schafphoto's Avatar
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    Re: Twenty+ Years of Architecture and Large Format HABS/HAER Photography taught me th

    Hi Paul,

    The articulated arm is a Flare Dinkum. You can get them at B&H or Samys. One side is a shoe mount, the other is a thin black aluminum shade.
    This is my second truck platform. The first was a 4x6 foot sheet of marine plywood and an aluminum frame on my Toyota 4Runner. This time I had my new platform welded from a perforated aluminum panel and then had it powdercoated. The ladder is a GOBI ladder from my old 4Runner modified to it the Pathfinder.
    Attached Thumbnails Attached Thumbnails HAER photograph schafphoto HABS HAER 1.jpg  
    `
    –Stephen Schafer HABS | HAER | HALS & Architectural Photography | Ventura, California | www.HABSPHOTO.com

  4. #4

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    Re: Twenty+ Years of Architecture and Large Format HABS/HAER Photography taught me th

    Schaf,

    Great idea for the side mount for digital camera. Especially useful if your dslr has gps! I also always use geared head is yours Manfrotto 405?

    ps: glad that you’re practicing safe bellows.
    Dallas Texas HABS / HAER / HALS Photography
    Photographer/Author Marfa Flights: Aerial Views of Big Bend Country (Texas A&M University Press)
    Petroleum Oil Pics

  5. #5
    schafphoto's Avatar
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    Re: Twenty+ Years of Architecture and Large Format HABS/HAER Photography taught me th

    My geared head is a Manfrotto 405. I have the little 410, but it isn't up to the task for the 5x7 and the knobs are too small once you've used the 405 for a while. The 410 is fine for DSLR work. I bought the Arca Swiss Cube once and returned it because it seemed too fussy for a fast moving job, it was a beutiful thing to behold though. The 405 is a beast and durable and the cube didn't feel like something I wanted to throw around, I was too worried about damaging it in transit. The 405 has been through a lot. I used to have a big Cambo ball head for years but when I found the geared head I couldn't believe I hadn't been using it forever in the studio or on location. That's just the way I shoot... always things that don't move.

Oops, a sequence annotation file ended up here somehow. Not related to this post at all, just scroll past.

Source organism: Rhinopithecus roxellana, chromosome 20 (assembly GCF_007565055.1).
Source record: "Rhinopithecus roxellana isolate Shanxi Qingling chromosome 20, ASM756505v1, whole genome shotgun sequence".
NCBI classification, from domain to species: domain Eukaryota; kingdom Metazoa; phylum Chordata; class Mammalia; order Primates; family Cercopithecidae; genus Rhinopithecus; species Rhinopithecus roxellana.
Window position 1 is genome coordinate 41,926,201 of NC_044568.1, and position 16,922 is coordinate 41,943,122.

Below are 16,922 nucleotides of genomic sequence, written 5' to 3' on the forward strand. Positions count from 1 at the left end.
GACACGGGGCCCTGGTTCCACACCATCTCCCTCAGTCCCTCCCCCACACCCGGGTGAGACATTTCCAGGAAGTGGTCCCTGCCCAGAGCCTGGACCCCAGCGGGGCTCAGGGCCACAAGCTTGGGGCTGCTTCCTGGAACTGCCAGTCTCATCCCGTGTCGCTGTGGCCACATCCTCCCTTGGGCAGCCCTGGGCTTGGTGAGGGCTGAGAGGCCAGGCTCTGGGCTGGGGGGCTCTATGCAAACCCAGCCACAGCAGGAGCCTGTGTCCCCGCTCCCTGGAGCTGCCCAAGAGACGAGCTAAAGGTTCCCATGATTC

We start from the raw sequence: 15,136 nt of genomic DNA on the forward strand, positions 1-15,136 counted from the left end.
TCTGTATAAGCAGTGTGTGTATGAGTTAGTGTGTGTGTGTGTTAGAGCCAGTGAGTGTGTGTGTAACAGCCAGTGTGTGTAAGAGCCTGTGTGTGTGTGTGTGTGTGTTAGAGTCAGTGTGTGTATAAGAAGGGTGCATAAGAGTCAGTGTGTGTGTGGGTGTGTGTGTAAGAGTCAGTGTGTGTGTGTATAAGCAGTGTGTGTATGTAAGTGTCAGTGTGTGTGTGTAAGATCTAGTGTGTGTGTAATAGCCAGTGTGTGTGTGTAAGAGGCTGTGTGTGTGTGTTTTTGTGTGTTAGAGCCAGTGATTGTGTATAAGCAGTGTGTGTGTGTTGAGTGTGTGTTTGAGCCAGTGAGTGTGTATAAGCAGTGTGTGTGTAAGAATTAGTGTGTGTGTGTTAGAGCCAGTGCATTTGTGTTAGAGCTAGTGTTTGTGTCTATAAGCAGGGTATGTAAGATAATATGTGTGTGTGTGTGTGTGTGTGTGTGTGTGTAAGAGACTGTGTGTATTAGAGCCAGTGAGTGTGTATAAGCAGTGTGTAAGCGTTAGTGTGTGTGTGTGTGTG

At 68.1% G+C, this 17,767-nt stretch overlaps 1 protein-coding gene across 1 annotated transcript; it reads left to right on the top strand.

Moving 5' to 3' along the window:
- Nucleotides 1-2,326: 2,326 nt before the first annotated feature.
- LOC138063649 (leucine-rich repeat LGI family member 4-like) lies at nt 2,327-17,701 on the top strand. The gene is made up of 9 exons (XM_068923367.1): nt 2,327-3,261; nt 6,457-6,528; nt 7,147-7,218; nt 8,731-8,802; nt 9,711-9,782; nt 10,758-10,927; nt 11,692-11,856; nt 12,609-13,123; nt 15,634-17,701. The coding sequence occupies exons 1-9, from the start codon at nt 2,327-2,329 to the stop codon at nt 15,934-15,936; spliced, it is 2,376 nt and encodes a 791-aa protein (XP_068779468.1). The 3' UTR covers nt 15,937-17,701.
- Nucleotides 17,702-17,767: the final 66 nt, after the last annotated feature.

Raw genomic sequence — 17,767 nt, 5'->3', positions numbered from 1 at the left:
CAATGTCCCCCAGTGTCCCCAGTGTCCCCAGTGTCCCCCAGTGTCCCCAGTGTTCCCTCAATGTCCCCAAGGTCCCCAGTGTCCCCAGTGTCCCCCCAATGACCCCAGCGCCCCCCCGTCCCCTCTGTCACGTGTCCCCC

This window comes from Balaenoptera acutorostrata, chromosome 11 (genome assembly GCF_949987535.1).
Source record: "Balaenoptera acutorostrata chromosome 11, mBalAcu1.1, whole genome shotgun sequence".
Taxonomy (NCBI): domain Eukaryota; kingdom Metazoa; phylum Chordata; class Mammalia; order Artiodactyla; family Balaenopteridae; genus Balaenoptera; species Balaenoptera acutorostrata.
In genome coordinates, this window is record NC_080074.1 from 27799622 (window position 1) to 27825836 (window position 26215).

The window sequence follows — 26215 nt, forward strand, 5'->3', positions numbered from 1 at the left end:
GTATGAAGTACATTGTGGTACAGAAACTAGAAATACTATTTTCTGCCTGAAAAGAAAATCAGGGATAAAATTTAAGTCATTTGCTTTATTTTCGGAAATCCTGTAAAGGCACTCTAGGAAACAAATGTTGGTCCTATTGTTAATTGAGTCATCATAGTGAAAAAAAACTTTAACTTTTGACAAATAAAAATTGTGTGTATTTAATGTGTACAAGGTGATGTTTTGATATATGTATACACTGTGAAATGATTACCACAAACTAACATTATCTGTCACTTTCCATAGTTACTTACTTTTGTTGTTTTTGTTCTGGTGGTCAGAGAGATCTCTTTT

I was addicted to Polaroid and then Fujiroid and now with a dwindling stash, I have calibrated to a Fuji XT-2 as a Digiroid camera for metering and histogram. I can move my Lee filters over for exact representations on the Fuji of what each scene will look like at f22. I set the display to monochrome view but the RAW files still have color later when I download them into Lightroom. That way I can deliver the Large Format film views and scans and a set of color field views from the same tripod position with similar framing. I can get the draft photos to the client faster that way too. The Digi mount makes use of an old METZ 60CT-4 flash mount added to the bottom of the quick release of the 405 head. I found I could never get a sharp image indoors handheld with long exposures but I was reluctant to remove the LF camera and put it down to use the tripod head for the Fuji. This way I can use both.
    Attached Thumbnails Attached Thumbnails HABS PHOTOGRAPHY Stephen Schafer.jpg  
    `
    –Stephen Schafer HABS | HAER | HALS & Architectural Photography | Ventura, California | www.HABSPHOTO.com

  6. #6

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    Re: Twenty+ Years of Architecture and Large Format HABS/HAER Photography taught me th

    Great tips and ideas -- thanks for sharing!

  7. #7
    Jim Jones's Avatar